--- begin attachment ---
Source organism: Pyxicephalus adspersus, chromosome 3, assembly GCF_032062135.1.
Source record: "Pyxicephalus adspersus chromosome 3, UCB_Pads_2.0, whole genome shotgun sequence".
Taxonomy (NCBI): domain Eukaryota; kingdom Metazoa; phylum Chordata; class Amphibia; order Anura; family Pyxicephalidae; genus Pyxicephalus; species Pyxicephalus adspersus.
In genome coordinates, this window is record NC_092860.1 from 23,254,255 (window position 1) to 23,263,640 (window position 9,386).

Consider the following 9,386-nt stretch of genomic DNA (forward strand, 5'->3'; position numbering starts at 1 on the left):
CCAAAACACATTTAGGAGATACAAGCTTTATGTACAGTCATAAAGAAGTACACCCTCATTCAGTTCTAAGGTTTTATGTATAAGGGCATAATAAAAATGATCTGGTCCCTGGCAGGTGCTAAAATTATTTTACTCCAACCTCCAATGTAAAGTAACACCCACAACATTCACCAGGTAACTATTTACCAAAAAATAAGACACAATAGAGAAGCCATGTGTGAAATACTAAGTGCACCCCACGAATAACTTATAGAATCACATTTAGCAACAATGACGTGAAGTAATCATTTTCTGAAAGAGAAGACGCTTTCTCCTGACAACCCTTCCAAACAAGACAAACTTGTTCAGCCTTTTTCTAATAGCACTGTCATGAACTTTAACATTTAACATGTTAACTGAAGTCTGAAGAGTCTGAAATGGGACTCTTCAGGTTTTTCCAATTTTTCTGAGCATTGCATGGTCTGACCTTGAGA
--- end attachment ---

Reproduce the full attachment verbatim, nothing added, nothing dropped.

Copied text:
Source organism: Pyxicephalus adspersus, chromosome 3, assembly GCF_032062135.1.
Source record: "Pyxicephalus adspersus chromosome 3, UCB_Pads_2.0, whole genome shotgun sequence".
Taxonomy (NCBI): domain Eukaryota; kingdom Metazoa; phylum Chordata; class Amphibia; order Anura; family Pyxicephalidae; genus Pyxicephalus; species Pyxicephalus adspersus.
In genome coordinates, this window is record NC_092860.1 from 23,254,255 (window position 1) to 23,263,640 (window position 9,386).

Consider the following 9,386-nt stretch of genomic DNA (forward strand, 5'->3'; position numbering starts at 1 on the left):
CCAAAACACATTTAGGAGATACAAGCTTTATGTACAGTCATAAAGAAGTACACCCTCATTCAGTTCTAAGGTTTTATGTATAAGGGCATAATAAAAATGATCTGGTCCCTGGCAGGTGCTAAAATTATTTTACTCCAACCTCCAATGTAAAGTAACACCCACAACATTCACCAGGTAACTATTTACCAAAAAATAAGACACAATAGAGAAGCCATGTGTGAAATACTAAGTGCACCCCACGAATAACTTATAGAATCACATTTAGCAACAATGACGTGAAGTAATCATTTTCTGAAAGAGAAGACGCTTTCTCCTGACAACCCTTCCAAACAAGACAAACTTGTTCAGCCTTTTTCTAATAGCACTGTCATGAACTTTAACATTTAACATGTTAACTGAAGTCTGAAGAGTCTGAAATGGGACTCTTCAGGTTTTTCCAATTTTTCTGAGCATTGCATGGTCTGACCTTGAGA